A gradual but inevitable descent into cricket-based loathing and bile.

Test Cricket vs. The Weather

Posted on June 29, 2011 by in Opinion, Tests

England’s recently concluded series against Sri Lanka certainly wasn’t one of those destined to live long in the memory, a fate that often befalls the ‘early season’ Test series in the English summer. While Sri Lanka are far from a great Test side at the moment and England certainly deserved their victory, it’s fair to say that the real winner in this series was the weather. All three Tests were haunted by the regular sight of the players trudging off and the covers coming on.

While a number of sports suffer from weather-related delays, cricket is unique in that it is the only one that allows that weather to dictate the result. While tennis, golf or outdoor Kabaddi may have to stop until Mother Nature has finished making a scene, they will all return and then play to a result. For Test cricket, if it rains for five days then that’s tough.


An all too familiar sight in the recent series



This has been the case for many years now but with the cost of attending modern Test cricket continuing to rise, crowds are becoming less and less willing to accept the status quo. This reached a nadir in the recently completed match at The Rose Bowl, where the full-house crowd (after just a handful of overs on the third day) booed as the players took tea during a rare period of bright sunshine.

Here at 51allout we’re not afraid of change. We were firmly behind the legendary ‘Ian Salisbury Out’ campaign of 2000 and we have a few simple ideas on how to change things for the better.
The first idea is to introduce a spare sixth day at the end of every Test match, used to make up lost play from the first five days. The ICC can simply do away with the rule enforcing three clear days between back-to-back Tests, because it stands to reason that if we need a day six then we haven’t been playing for five days anyway.

Tickets for day five are very rarely sold in advance and day six need not be any different. An extra day of (appropriately priced) ticket sales would bring in extra revenue and lead to a greater proportion of results, thus better selling Test cricket as a contest.

The need for a sixth day touches on another recurring issue – the modern propensity for slow over rates. In T20 cricket you often see teams rushing to get their overs done in time, yet in Test cricket teams often give the impression that bowling 90 overs in a full day seems far too much like hard work. Teams currently aren’t penalised in any meaningful way by financial sanctions and the ICC’s decision to punish captains for two breaches in a year (rather than three) doesn’t go far enough. On this tour Sri Lanka have been downright slovenly and England no better. The time has come for penalty runs to be introduced – it’s hardly as if any of the bowlers have Joel Garner-esque run-ups.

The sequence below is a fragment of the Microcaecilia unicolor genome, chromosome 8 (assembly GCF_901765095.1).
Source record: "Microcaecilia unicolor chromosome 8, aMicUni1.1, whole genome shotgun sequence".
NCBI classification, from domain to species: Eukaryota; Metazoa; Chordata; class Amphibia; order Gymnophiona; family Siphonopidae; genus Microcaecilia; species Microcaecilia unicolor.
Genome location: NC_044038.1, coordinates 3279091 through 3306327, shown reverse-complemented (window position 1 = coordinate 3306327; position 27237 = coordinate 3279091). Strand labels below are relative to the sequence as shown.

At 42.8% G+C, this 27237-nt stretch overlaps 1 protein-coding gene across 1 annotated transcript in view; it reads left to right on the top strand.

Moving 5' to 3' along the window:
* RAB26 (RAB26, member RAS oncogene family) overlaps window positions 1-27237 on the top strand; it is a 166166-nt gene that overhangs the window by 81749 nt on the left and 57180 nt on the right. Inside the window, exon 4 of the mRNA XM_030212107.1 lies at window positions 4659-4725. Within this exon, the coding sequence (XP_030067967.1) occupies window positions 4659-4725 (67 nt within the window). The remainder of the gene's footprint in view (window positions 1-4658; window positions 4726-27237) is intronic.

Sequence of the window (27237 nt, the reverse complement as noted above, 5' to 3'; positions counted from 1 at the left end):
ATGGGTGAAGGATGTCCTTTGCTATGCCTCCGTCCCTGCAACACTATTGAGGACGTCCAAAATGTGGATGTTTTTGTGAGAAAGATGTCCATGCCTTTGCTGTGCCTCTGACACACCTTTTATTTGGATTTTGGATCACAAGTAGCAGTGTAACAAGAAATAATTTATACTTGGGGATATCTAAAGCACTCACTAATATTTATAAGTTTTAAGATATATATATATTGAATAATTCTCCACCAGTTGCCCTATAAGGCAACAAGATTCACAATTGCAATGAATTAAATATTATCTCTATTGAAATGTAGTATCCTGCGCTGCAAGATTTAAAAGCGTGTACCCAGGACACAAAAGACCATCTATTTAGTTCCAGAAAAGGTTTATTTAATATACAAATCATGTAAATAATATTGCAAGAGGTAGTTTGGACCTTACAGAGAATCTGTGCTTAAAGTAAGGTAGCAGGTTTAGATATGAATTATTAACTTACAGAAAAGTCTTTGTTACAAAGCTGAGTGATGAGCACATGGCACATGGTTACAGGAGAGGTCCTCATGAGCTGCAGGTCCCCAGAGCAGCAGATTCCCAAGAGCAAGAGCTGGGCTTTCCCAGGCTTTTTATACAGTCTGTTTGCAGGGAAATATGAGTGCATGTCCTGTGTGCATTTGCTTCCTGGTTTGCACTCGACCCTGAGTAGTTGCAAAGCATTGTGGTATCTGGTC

Perhaps the most obvious solution would be to ditch the rigid approach to session times. Modern weather forecasting techniques mean that everyone knows when bad weather is coming. So why stop for tea during the sunny bits? Instead, at the start of play the captains and the umpires should agree on the best way to get 90 overs in for the day. Bad weather due in the afternoon? Ditch the tea interval and reduce lunch by ten minutes. There is bright sunshine at 7am in England during the peak summer months. There is very little reason why play couldn’t start at 10am if the previous day has seen a shortfall in the number of overs.

There’s also the question of breaks in play. Away from tropical or sub-continental conditions, is there really a need for drinks to be taken every hour? If rehydration is necessary, at least restrict them to natural gaps in play, i.e. the fall of wickets. Bottles can be kept on the boundary at fine-leg for fast bowlers to drink from as well.

In the Lord’s Test, there was a five minute delay when a physio came on to treat a player. If a player is hurt, e.g. from a blow on the finger or cramp, then he should leave the field of play for treatment. Get them off, bring on the sub or next batsman, and let the crowd watch the game that they’ve paid for.

It’s quite sad that these ideas are really simple. There’s nothing revolutionary here, just a little bit of common sense, which is perhaps why the ICC don’t seem remotely interested in considering the issues (whereas the continuous tinkering with ODI powerplay regulations demonstrate they have the time to address inconsequential problems). These changes may not make much difference and the country may be blessed by constant sunshine for the rest of the summer. But for the sake of the paying spectator, there is nothing to lose in experimenting with some or all of these ideas, which are far-less controversial than introducing day-night Tests and which may just help the crowd see more sporting action for their money.

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